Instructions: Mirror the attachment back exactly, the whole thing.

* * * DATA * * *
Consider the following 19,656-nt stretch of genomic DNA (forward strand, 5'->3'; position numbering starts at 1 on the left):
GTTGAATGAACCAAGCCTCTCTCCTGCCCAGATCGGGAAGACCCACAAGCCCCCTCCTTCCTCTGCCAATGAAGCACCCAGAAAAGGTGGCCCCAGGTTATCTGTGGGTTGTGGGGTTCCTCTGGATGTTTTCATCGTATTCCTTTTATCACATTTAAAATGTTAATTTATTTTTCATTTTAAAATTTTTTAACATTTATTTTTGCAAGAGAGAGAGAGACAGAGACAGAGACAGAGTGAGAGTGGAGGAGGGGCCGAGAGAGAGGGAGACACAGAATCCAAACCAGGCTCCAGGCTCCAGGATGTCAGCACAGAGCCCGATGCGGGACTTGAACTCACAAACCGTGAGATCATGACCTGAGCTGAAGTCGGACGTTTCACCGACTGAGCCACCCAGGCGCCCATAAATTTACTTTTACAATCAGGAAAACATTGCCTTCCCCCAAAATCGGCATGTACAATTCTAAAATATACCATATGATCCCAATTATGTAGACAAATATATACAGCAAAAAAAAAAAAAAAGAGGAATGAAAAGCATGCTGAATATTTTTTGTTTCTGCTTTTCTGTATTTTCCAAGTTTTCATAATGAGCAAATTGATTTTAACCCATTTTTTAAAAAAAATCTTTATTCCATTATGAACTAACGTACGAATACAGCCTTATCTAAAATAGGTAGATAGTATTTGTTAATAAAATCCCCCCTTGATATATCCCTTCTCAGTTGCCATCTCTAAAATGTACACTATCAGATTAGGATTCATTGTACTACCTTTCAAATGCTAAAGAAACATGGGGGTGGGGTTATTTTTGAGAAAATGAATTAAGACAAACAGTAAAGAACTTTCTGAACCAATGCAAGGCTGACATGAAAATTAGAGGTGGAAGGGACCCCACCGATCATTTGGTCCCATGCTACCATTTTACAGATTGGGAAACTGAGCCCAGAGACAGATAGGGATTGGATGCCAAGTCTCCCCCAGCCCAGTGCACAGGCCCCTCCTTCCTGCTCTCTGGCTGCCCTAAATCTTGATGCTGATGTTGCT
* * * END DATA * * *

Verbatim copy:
Consider the following 19,656-nt stretch of genomic DNA (forward strand, 5'->3'; position numbering starts at 1 on the left):
GTTGAATGAACCAAGCCTCTCTCCTGCCCAGATCGGGAAGACCCACAAGCCCCCTCCTTCCTCTGCCAATGAAGCACCCAGAAAAGGTGGCCCCAGGTTATCTGTGGGTTGTGGGGTTCCTCTGGATGTTTTCATCGTATTCCTTTTATCACATTTAAAATGTTAATTTATTTTTCATTTTAAAATTTTTTAACATTTATTTTTGCAAGAGAGAGAGAGACAGAGACAGAGACAGAGTGAGAGTGGAGGAGGGGCCGAGAGAGAGGGAGACACAGAATCCAAACCAGGCTCCAGGCTCCAGGATGTCAGCACAGAGCCCGATGCGGGACTTGAACTCACAAACCGTGAGATCATGACCTGAGCTGAAGTCGGACGTTTCACCGACTGAGCCACCCAGGCGCCCATAAATTTACTTTTACAATCAGGAAAACATTGCCTTCCCCCAAAATCGGCATGTACAATTCTAAAATATACCATATGATCCCAATTATGTAGACAAATATATACAGCAAAAAAAAAAAAAAAGAGGAATGAAAAGCATGCTGAATATTTTTTGTTTCTGCTTTTCTGTATTTTCCAAGTTTTCATAATGAGCAAATTGATTTTAACCCATTTTTTAAAAAAAATCTTTATTCCATTATGAACTAACGTACGAATACAGCCTTATCTAAAATAGGTAGATAGTATTTGTTAATAAAATCCCCCCTTGATATATCCCTTCTCAGTTGCCATCTCTAAAATGTACACTATCAGATTAGGATTCATTGTACTACCTTTCAAATGCTAAAGAAACATGGGGGTGGGGTTATTTTTGAGAAAATGAATTAAGACAAACAGTAAAGAACTTTCTGAACCAATGCAAGGCTGACATGAAAATTAGAGGTGGAAGGGACCCCACCGATCATTTGGTCCCATGCTACCATTTTACAGATTGGGAAACTGAGCCCAGAGACAGATAGGGATTGGATGCCAAGTCTCCCCCAGCCCAGTGCACAGGCCCCTCCTTCCTGCTCTCTGGCTGCCCTAAATCTTGATGCTGATGTTGCT